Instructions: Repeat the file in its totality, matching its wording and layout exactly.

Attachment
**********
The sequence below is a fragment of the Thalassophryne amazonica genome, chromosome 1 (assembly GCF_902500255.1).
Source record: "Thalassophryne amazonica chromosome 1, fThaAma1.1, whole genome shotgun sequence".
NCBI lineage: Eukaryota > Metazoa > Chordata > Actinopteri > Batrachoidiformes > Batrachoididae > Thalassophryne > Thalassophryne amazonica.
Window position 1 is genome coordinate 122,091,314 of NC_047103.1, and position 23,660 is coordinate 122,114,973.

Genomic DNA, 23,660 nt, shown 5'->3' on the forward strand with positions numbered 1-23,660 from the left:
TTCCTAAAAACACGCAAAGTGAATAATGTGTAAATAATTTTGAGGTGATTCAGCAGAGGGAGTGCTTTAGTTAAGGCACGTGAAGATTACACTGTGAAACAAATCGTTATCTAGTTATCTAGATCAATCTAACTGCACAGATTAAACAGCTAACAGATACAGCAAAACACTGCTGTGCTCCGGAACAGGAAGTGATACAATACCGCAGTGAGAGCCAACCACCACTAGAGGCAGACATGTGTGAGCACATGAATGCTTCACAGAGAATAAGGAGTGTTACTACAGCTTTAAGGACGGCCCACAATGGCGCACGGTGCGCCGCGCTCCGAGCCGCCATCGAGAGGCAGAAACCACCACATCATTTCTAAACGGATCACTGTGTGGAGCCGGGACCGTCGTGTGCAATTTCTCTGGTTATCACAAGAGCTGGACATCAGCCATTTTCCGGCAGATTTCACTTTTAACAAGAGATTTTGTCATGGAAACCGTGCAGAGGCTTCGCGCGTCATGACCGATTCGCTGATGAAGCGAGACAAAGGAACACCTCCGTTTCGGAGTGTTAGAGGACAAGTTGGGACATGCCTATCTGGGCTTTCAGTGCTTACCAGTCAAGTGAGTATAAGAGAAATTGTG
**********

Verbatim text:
The sequence below is a fragment of the Thalassophryne amazonica genome, chromosome 1 (assembly GCF_902500255.1).
Source record: "Thalassophryne amazonica chromosome 1, fThaAma1.1, whole genome shotgun sequence".
NCBI lineage: Eukaryota > Metazoa > Chordata > Actinopteri > Batrachoidiformes > Batrachoididae > Thalassophryne > Thalassophryne amazonica.
Window position 1 is genome coordinate 122,091,314 of NC_047103.1, and position 23,660 is coordinate 122,114,973.

Genomic DNA, 23,660 nt, shown 5'->3' on the forward strand with positions numbered 1-23,660 from the left:
TTCCTAAAAACACGCAAAGTGAATAATGTGTAAATAATTTTGAGGTGATTCAGCAGAGGGAGTGCTTTAGTTAAGGCACGTGAAGATTACACTGTGAAACAAATCGTTATCTAGTTATCTAGATCAATCTAACTGCACAGATTAAACAGCTAACAGATACAGCAAAACACTGCTGTGCTCCGGAACAGGAAGTGATACAATACCGCAGTGAGAGCCAACCACCACTAGAGGCAGACATGTGTGAGCACATGAATGCTTCACAGAGAATAAGGAGTGTTACTACAGCTTTAAGGACGGCCCACAATGGCGCACGGTGCGCCGCGCTCCGAGCCGCCATCGAGAGGCAGAAACCACCACATCATTTCTAAACGGATCACTGTGTGGAGCCGGGACCGTCGTGTGCAATTTCTCTGGTTATCACAAGAGCTGGACATCAGCCATTTTCCGGCAGATTTCACTTTTAACAAGAGATTTTGTCATGGAAACCGTGCAGAGGCTTCGCGCGTCATGACCGATTCGCTGATGAAGCGAGACAAAGGAACACCTCCGTTTCGGAGTGTTAGAGGACAAGTTGGGACATGCCTATCTGGGCTTTCAGTGCTTACCAGTCAAGTGAGTATAAGAGAAATTGTG